Pneumonia is a major cause of death in acute leukemia patients. In this issue of Blood, Leiva-Juárez et al demonstrate a novel way to prevent pneumonia in acute leukemia by inhalation of a synergistic combination of Toll-like receptor 2/6 (TLR 2/6) and TLR9 agonists (Pam2-ODN) to induce protection by bolstering mucosal defenses against challenges by relevant bacterial and mold pathogens.1  This protection occurred in the setting of neutropenia, despite chemotherapy without exacerbating lung toxicity, in the presence of uncontrolled leukemia, and was associated with rapid pathogen killing mediated by lung epithelial cells. This study extends earlier work by the Evans group studying inducible resistance by lung epithelial cells in in vitro and in animal models.

TLRs are a family of important pattern recognition cell receptors (PRRs) expressed on the membranes of leukocytes and epithelial cells that have roles in the regulation of innate and adaptive immune responses.2  They engage microbes on entering the host by recognition of pathogen-associated molecular patterns. Once engaged, they trigger downstream intermediary signals that lead to elaboration of inflammatory cytokines and other transcription events. Polymorphisms of TLR genes have been recognized to be associated with susceptibility to infection in a variety of medical conditions including acute leukemia3  and after allogeneic hematopoietic cell transplant (HCT).4-6 

There is a precedent for targeting PRRs therapeutically to bolster anti-infectious protection. Pentraxin 3 (PTX3) is a soluble PRR shown to be important in protection against Aspergillus pneumonia after HCT. In 1 study, a particular genetic variant of PTX3 that was associated with PTX functional deficiency was associated with a doubling of the risk for invasive aspergillosis (IA) after allogeneic HCT.7  In a murine HCT model, administration of PTX3 provided protection against the development of IA after an intranasal challenge.8 

These observations remind us that, although the flotilla of hematopoietic cells and circulating molecules that we normally think of providing protection are very important and often determinant in controlling infection, those are not the only host components of innate immunity. The anatomic barriers of skin, mucosa, and lung epithelia make up the first line of defense. These, like the hematopoietic elements, have a repertoire of functions, some of which are inducible and responsive to various signals that can be manipulated to augment protection.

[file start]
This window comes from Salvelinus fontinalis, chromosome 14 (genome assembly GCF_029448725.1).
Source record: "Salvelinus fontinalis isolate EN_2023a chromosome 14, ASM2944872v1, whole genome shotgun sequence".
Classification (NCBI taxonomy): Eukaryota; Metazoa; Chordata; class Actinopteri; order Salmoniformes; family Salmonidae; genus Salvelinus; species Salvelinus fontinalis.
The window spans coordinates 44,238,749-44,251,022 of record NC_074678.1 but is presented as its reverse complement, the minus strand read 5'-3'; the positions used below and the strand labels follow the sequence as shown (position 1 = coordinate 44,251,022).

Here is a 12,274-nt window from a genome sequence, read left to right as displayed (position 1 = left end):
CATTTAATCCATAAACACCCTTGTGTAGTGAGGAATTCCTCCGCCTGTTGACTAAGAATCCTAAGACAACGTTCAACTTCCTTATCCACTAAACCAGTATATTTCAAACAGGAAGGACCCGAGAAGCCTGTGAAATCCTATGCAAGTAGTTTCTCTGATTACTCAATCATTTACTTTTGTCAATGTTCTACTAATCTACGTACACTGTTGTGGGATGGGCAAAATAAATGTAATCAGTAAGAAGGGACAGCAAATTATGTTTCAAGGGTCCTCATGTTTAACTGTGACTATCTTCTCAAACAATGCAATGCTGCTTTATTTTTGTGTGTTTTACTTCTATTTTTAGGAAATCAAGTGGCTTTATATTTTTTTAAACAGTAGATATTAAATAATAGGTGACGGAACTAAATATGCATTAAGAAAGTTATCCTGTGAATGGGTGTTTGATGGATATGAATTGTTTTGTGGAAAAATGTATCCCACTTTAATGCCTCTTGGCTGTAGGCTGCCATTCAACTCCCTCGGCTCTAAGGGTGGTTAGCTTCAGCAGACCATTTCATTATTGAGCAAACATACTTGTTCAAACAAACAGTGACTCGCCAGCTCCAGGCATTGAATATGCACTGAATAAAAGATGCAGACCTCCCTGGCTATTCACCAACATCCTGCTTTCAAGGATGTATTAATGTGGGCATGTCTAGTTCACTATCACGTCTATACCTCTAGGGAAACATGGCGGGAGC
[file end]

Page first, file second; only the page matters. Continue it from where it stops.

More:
Certainly, we have learned the importance of avoiding breeches in the integument by avoiding venous and urinary catheters and that recognition has led to practice changes to enhance safety. We are beginning to pay attention to the importance maintaining integrity of the gut mucosa, with its associated intestinal immune system, and its interaction with gut microbiota to shape inflammatory responses. This study emphasizes the lung as another opportunity to augment protection to a key portal of entry for microbes.

Our standard approaches to infection prevention have focused on antibiotics to reduce the hordes of microbes threatening at our door, use of myeloid growth factors to shorten neutropenia, and the occasional use of granulocyte transfusions to replace deficiencies of phagocytes. Multiple studies of antibiotics and antifungal drugs have shown their benefits as prophylaxis, with survival advantages in some instances, particularly in acute leukemia. Yet, we now recognize the problems of emergent antibiotic resistance. We are also beginning to see the unintended deleterious consequences of alteration in the gut microbiota that reduces colonization resistance and is associated with increases in systemic infections, graft-versus-host disease, and lower survival after HCT.9,10  Myeloid growth factors also have a protective role in shortening neutropenia, and granulocyte transfusions may have a role in patients with refractory infections, but they too do not abrogate the risk of infection. If successful, targeting TLRs will not replace these but would be complementary.

There are unanswered questions. Delivery by inhalation is highly desirable but it offers challenges. The delivery device must get the drug to the site of need. Producing the right particle size to reach distal sites in the tracheobronchial tree is crucial. Will this approach be successful with all of the multiple polymorphisms of the TLR molecules or just certain variants? Is there a risk that with certain variants found to be associated with greater risk of infection, there might be an increase in susceptibility? If used after allogeneic HCT, how will this affect risk of graft-versus-host disease?

Studies such as this also suggest additional opportunities. As noted, there are multiple PRRs other than the TLR family. Those too could be targets to exploit. Clearly, more work needs to be done, but this is a good start.

Conflict-of-interest disclosure: The author declares no competing financial interests.

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